"Look at the 'women's courage award' [sic] recently given by the American State Department to women in Islamic nations who are noted for their antagonism against Islam. This award is made as part of a hostile conspiracy to eradicate Islam from the world. Having made the award to Mariya from the Maldives, ask her what she has done in terms of women's rights! It is evident from the statement by the American State Department that the reason why she received the award was her remarks about the increasing number of religious extremists and her campaign against learned men's call for women to wear the burqa in this country. In her interview with the BBC, Mariya displayed her opposition to Islamic education.

This typically ad hominem outburst from the mullahs came in the wake of a Divehi language article by an MDP official in Minvan Daily on 20 March. Under the title Are women germs that spread social disease? the article questions Islam's requirement for women to wear the obnoxious hijab also known as burqa.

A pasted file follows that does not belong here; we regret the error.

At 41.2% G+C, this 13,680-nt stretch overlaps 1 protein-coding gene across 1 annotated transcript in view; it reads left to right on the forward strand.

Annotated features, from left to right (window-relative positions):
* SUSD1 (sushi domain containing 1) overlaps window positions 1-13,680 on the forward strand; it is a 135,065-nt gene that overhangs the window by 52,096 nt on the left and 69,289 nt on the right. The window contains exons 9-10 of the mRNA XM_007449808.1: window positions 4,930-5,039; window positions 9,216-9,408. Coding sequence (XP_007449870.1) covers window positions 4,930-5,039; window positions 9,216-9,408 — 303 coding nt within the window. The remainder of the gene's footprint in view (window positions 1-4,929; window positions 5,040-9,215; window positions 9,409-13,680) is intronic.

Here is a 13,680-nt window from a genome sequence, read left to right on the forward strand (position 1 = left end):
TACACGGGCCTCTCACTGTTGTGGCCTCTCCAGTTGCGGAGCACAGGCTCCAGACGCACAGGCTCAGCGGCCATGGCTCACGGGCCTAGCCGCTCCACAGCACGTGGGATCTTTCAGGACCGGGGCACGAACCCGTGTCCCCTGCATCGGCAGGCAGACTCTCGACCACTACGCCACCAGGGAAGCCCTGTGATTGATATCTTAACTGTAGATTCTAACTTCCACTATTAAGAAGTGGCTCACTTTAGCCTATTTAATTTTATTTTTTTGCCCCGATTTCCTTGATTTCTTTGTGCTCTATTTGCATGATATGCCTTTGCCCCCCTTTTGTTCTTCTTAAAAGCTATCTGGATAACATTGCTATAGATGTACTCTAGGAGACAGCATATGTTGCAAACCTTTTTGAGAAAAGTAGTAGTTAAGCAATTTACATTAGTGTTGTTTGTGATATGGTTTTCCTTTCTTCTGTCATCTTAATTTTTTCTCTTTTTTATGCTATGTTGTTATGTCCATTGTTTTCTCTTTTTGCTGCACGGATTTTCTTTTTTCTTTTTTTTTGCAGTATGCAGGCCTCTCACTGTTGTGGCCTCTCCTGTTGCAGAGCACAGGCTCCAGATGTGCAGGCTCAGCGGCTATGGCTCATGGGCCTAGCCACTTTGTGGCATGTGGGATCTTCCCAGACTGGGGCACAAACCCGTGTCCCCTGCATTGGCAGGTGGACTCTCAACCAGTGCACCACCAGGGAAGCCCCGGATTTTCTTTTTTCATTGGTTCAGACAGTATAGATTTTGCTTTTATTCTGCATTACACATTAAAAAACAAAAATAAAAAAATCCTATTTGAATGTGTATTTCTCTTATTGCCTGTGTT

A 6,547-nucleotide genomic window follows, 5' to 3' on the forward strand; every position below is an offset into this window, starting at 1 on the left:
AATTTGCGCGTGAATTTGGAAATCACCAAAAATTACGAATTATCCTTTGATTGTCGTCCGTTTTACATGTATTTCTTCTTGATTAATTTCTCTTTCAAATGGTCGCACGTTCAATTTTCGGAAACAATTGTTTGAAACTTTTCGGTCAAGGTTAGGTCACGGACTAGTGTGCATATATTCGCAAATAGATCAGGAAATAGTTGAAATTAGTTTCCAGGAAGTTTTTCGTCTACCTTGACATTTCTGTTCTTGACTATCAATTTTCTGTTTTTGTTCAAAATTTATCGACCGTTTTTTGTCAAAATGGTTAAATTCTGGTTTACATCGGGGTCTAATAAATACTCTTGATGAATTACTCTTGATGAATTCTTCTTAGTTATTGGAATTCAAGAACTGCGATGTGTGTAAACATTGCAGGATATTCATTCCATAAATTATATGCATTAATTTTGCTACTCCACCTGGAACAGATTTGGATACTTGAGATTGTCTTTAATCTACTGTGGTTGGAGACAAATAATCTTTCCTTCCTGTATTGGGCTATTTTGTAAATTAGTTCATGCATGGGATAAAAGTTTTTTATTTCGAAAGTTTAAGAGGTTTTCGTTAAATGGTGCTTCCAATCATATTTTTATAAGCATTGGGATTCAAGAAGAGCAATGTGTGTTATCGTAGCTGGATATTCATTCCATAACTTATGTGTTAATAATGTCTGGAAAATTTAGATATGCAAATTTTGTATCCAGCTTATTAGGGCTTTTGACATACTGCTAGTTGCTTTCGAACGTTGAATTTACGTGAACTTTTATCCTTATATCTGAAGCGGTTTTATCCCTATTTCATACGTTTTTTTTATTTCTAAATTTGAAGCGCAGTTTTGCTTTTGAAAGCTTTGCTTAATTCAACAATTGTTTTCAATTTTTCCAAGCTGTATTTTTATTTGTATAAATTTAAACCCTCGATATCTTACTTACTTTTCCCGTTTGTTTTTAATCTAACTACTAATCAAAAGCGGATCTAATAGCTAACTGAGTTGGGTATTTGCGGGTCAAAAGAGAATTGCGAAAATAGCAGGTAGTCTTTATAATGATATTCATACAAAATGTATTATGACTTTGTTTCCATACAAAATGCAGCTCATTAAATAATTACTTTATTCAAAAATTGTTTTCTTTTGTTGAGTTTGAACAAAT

It is interesting that in spite of its Islamic stance, uses the Gregorian calendar in the Christian era. That is likely to be an inadvertent admission of the well-known shortcomings of the Islamic lunar calendar.

Some analysts allege that the web site is run by one of several rival clans within the ruling Maldivian People’s Party (DRP). Most of these clans are led by prominent blood relatives or in-laws of the Maldive president of the republic. A Maldive political scientist who contacts us said that it is possible that the burugaa article was a set up by one or more of these ruling factions to deflect attention from the Buddha statue erected on a Maldive tourist island by a British tycoon with the apparent blessing of the Maldive authorities. The obvious question that follows from this assertion is how a Maldive ruling faction persuade a prominent opposition activist to create a convenient red herring.